Open Access Minireview Article

Leveraging on Prompt Proactive and Preventive Integrated Strategies (PPPIS) for Meningitis Control in Nigeria: Getting it Right

O. Ogbonna Brian

Journal of Advances in Medical and Pharmaceutical Sciences, Page 1-7
DOI: 10.9734/JAMPS/2017/34507

Background: Given the escalating morbidity and mortality recorded annually due to meningitis outbreak in Nigeria, it is fast becoming a disease of public health concern.

Objectives: This study described and discussed preventive strategies based on the disease pattern to generate information on the concept of prompt, proactive, and preventive integrated strategies (PPPIS).

Methods: The study was a narrative overview of relevant literatures obtained through hand search, databases, and authoritative materials.

Results: The highest suspected cases of meningitis 15733 was recorded in 1996 with 2411 (15.3%) deaths, and in 2009 when 54766 suspected cases and 2449 (4.5%) deaths were recorded. Meningitis was reported in five states of Northern Nigeria with 1407-suspected cases and 211 deaths between January 2016 and March 2017. This figure rose to 13, 420 suspected cases and 1, 069 deaths in 23 states with the five initial states inclusive. The fatality ratio was 8% in May 2017.

Conclusion: Meningitis has become an increasing contributor to disease burden with high mortality, morbidity, and economic consequences. Adoption of prompt, proactive, and preventive strategies among other integrated approaches could stem and reverse the trend.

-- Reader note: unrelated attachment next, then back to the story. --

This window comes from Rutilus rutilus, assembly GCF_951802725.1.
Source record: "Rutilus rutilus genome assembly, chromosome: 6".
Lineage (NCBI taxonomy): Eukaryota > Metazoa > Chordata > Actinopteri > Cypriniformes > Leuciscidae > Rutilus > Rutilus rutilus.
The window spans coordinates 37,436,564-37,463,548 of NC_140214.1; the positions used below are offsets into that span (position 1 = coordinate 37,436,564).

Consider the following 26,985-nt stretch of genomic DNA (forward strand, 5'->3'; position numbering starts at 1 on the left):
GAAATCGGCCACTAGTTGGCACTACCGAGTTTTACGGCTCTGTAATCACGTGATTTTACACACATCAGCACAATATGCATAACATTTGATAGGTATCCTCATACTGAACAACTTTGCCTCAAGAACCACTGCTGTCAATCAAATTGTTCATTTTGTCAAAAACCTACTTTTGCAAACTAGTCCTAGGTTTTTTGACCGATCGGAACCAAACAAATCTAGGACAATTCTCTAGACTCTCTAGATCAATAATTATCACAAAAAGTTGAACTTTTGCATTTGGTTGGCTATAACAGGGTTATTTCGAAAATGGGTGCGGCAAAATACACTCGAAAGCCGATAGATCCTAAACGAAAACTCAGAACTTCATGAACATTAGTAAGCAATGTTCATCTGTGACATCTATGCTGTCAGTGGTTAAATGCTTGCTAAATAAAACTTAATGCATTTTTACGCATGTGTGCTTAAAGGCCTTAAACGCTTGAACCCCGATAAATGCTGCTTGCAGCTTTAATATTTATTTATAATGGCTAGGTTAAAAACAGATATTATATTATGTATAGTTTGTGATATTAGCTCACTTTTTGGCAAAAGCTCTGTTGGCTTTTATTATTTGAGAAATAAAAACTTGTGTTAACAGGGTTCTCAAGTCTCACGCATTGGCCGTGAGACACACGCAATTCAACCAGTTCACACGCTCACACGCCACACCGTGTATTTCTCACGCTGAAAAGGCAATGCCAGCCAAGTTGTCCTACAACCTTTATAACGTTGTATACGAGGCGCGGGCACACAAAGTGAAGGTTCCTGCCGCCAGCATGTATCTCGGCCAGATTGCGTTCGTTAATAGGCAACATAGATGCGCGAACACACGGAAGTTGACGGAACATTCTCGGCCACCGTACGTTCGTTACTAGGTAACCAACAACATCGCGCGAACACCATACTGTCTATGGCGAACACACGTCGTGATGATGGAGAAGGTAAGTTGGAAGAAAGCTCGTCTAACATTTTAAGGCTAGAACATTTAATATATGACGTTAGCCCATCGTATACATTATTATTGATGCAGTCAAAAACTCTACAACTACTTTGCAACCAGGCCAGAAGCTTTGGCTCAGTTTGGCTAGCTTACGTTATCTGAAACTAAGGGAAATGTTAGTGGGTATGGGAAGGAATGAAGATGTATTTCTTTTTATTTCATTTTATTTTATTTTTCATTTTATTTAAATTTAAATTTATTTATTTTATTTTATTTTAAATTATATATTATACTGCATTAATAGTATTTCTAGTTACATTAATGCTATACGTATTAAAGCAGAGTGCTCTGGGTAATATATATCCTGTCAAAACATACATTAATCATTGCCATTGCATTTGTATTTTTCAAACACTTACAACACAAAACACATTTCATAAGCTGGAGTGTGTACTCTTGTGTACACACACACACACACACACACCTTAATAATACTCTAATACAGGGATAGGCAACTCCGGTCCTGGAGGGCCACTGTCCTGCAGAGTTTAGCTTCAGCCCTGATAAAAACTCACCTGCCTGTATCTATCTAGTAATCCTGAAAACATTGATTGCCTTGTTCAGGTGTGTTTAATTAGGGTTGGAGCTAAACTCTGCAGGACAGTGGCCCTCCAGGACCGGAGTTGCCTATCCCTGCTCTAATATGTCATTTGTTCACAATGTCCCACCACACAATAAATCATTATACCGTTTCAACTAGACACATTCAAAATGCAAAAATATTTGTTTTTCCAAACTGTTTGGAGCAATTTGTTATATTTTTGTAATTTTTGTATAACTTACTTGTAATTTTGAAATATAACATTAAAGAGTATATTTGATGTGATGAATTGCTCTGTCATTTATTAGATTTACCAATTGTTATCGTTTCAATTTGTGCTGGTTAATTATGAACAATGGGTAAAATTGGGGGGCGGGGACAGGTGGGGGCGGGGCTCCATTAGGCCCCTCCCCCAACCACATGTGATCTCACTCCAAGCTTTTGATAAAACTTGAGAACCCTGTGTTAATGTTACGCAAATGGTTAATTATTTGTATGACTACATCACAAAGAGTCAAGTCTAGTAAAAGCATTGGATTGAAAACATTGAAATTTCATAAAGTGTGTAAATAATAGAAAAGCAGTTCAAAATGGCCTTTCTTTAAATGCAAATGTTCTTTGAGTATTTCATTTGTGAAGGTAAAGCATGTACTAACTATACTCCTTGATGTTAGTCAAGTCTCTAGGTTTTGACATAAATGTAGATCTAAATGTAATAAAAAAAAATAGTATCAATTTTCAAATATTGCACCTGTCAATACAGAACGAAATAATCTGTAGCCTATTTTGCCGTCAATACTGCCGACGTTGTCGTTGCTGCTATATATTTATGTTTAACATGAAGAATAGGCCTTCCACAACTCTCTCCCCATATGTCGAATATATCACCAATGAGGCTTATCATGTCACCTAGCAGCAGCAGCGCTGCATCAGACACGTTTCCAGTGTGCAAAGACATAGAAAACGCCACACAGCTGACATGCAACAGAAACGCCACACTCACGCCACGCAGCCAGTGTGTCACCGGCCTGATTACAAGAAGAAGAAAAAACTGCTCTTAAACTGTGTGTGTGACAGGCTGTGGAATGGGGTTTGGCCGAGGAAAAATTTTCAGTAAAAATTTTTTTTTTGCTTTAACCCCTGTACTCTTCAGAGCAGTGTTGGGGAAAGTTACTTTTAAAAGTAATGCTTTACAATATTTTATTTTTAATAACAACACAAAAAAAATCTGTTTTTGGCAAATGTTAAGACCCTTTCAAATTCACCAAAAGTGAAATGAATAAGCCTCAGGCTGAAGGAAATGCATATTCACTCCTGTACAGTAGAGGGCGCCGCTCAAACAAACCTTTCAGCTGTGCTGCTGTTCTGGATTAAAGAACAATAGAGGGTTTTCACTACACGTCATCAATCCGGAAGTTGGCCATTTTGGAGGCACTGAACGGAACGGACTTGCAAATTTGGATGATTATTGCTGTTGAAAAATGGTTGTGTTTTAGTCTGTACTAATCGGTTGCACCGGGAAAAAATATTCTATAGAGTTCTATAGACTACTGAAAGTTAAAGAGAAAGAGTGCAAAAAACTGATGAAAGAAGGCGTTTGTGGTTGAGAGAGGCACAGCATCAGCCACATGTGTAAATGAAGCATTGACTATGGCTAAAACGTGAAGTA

Open Access Original Research Article

The Relationship between Selected Anthropometric Indices and Cardiorespiratory Fitness in Apparently Healthy Young Adults in a Nigerian Community

C. N. Ofiaeli, A. V. Egwuonwu, M. J. Nwankwo, Y. E. Ihegihu, U. P. Okonkwo

Journal of Advances in Medical and Pharmaceutical Sciences, Page 1-9
DOI: 10.9734/JAMPS/2017/33677

Background and Aim: Cardiorespiratory fitness (CRF) is a useful tool for establishment of baseline fitness status and monitoring of physical activity level. Therefore, it may by extension serve as health risk index. However, studies that have determined the correlation between anthropometric indices and CRF in apparently healthy young adults is difficult to find in other to preempt preventive actions before pathology develops.

Materials and Methods: Using a descriptive correlational research design, 325 participants (160 males, 165 females) with mean age of 21.87±2.41 years were sampled. Tape measure, stop watch, metronome, sphygmomanometer, stethoscope, height meter, bathroom weighing scale, modified Borg’s exertion scale and step benches were used to obtain the blood pressure, heart rate, respiratory rate, rate of perceived exertion, height, weight, waist circumference and cardiorespiratory fitness was estimated using the mean heart rate responses of the participants. The data was summarized using frequency count, percentages, range, mean, standard deviation, Independent t-test and Pearson’s Product Moment Correlation at alpha level of 0.05.

Results: CRF significantly correlated with post-test systolic blood pressure (p= 0.004), post-test diastolic blood pressure (p= 0.010) and resting heart rate (p= <0.0001) but not with BMI (p= 0.133), waist circumference (p= 0.098), pre-test systolic blood pressure (p= 0.155), pre-test diastolic blood pressure (p= 0.121), resting respiratory rate (p= 0.631), and respiratory rate recovery (p= 0.478).

Conclusion: CRF can be used as an index to quantify in apparently healthy participants, level of cardiovascular and respiratory related disease risks. It is necessary to emphasize the importance of physical activity in order to improve one’s cardiorespiratory fitness and minimize the risk of cardiorespiratory associated diseases.

Open Access Original Research Article

In vivo-Study of Antiviral Effect of Gossypium hirsutum Extract on Newcastle Disease Virus

G. Ezeifeka, P. Nwiyi, U. Effiong, I. Ukwueni, I. Erumaka, A. Onyeabor, I. O. Oguoma, N. Amaechi

Journal of Advances in Medical and Pharmaceutical Sciences, Page 1-8
DOI: 10.9734/JAMPS/2017/34530